In this tier I include 40 people I contacted for review whom I met via Scribd.com, Twitter, or Goodreads. In this tier I also include reviews I requested from 3 people who downloaded my book during a free promotion and wrote to say they loved it.
Of the 43 people I contacted in the fashion described above, 30 (69.8 %) have written a review.
The second set of people I contacted are “dedicated reviewers” and also are people I haven’t had previous contact with. I have sent out 212 individual review requests to these reviewers. This is the response I‘ve had.
27 (12.7 %) agreed to review my book.
34 (16.0 %) declined with the most common reason being that they were too busy.
11 (5.2 %) either said they were too busy but I could try again later or offered another option such as a book feature or an interview.
12 (5.7 %) said they were not reviewing my genre.
128 (60.4 %) have not replied yet to my request.
Of the 27 people who agreed to review my book, as of today only 5 (18.5 %) have written one.
These are reviews I did not solicit directly. So far I have had 2 unsolicited reviews from people who downloaded a free copy during my promotion.
To sum it up, of my 37 reviews 30 (81.1 %) are first tier, 5 (13.5 %) are second tier, and 2 (5.4 %) are third tier
I did my free promotion about 2 weeks ago. I gave away 19,000 plus copies of my book. If you lump the 3 people who wrote to me from whom I solicited a review with the 2 unsolicited reviews, you can see that all those copies I gave away have so far only gotten me 5 reviews. Maybe with more time I will get more reviews, but I am beginning to think that the vast majority of the people who downloaded the book have not read it or don’t care about writing reviews (positive or negative). For me the take home lesson is that beginning authors like me cannot rely on unsolicited reviews.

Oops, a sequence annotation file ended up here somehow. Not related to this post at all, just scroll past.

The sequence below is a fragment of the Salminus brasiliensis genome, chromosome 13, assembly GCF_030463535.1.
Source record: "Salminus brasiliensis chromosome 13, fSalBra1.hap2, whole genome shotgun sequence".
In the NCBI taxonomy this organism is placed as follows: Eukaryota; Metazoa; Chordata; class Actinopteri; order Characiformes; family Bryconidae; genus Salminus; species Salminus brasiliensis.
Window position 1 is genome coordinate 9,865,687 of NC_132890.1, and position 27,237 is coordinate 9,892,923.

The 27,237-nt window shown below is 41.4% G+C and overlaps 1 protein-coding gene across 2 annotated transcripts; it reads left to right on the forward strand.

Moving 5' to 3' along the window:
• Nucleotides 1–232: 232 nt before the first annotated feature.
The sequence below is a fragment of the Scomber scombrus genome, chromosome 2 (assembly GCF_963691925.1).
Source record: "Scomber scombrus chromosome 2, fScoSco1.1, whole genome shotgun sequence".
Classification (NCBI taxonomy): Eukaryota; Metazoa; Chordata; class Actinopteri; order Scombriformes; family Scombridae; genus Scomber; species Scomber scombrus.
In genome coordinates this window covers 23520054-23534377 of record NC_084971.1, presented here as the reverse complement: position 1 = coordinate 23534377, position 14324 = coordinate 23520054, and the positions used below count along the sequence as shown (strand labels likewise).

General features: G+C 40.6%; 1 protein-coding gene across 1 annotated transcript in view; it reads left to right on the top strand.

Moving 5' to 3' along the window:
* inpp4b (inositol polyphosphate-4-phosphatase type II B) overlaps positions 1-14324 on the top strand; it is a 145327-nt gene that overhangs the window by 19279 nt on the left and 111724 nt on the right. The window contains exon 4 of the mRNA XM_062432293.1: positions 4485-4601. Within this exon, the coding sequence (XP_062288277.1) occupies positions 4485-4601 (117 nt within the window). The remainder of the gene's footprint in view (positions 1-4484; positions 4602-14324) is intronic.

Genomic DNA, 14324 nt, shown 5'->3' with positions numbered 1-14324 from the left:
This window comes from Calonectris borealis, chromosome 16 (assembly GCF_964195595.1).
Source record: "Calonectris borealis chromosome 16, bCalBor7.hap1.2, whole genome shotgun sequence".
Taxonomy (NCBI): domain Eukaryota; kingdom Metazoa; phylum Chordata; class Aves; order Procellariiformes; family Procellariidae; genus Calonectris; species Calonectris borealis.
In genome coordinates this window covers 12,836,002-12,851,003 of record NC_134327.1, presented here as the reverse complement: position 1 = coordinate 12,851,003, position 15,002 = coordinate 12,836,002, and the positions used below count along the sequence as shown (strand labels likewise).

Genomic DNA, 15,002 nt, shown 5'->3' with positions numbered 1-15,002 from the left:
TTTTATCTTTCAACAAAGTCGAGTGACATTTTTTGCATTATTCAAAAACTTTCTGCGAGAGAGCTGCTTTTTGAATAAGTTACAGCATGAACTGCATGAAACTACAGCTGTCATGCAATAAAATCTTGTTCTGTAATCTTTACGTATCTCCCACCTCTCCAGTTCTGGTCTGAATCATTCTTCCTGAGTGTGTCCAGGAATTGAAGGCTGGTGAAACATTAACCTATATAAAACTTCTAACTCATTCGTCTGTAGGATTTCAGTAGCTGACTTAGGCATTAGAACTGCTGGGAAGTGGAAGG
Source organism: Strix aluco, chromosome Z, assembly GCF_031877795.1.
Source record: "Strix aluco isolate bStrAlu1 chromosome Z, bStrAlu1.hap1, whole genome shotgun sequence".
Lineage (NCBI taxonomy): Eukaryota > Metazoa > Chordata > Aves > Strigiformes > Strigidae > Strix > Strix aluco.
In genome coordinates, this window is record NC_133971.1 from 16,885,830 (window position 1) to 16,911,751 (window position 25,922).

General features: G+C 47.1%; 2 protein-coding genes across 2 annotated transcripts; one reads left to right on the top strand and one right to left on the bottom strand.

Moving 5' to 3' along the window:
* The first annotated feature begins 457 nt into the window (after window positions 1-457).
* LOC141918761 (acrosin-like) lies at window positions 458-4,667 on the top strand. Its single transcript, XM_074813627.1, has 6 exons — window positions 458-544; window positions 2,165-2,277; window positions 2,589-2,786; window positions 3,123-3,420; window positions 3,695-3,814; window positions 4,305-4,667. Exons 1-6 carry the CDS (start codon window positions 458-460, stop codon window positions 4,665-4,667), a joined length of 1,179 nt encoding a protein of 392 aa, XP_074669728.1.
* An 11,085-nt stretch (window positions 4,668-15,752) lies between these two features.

But books need reviews to compete effectively not only for readers but for promotional slots (books with high rankings and many reviews are given preference over those with lower rankings and fewer reviews). So how do you get them? My experience with tier 2 doesn’t look very good either. Contacting these reviewers was a lot of work. The majority did not bother to respond, and many of the 27 reviewers that committed to a review informed me that they have long lists of books to review and it would be months before they got to mine.
So that leaves the beginning author only with tier one as the most important source of good reviews that can be obtained in a reasonable amount of time. It is important for a beginning author to have a sizable number of tier one contacts before publishing. To obtain them you have to be sociable. Read what people write, comment on it, tweet or like their posts, write reviews for their books, get involved, become friends, but be sincere. People familiar with your work who are willing to read it, give you feedback, and write reviews are one of the most important assets for a beginning author.
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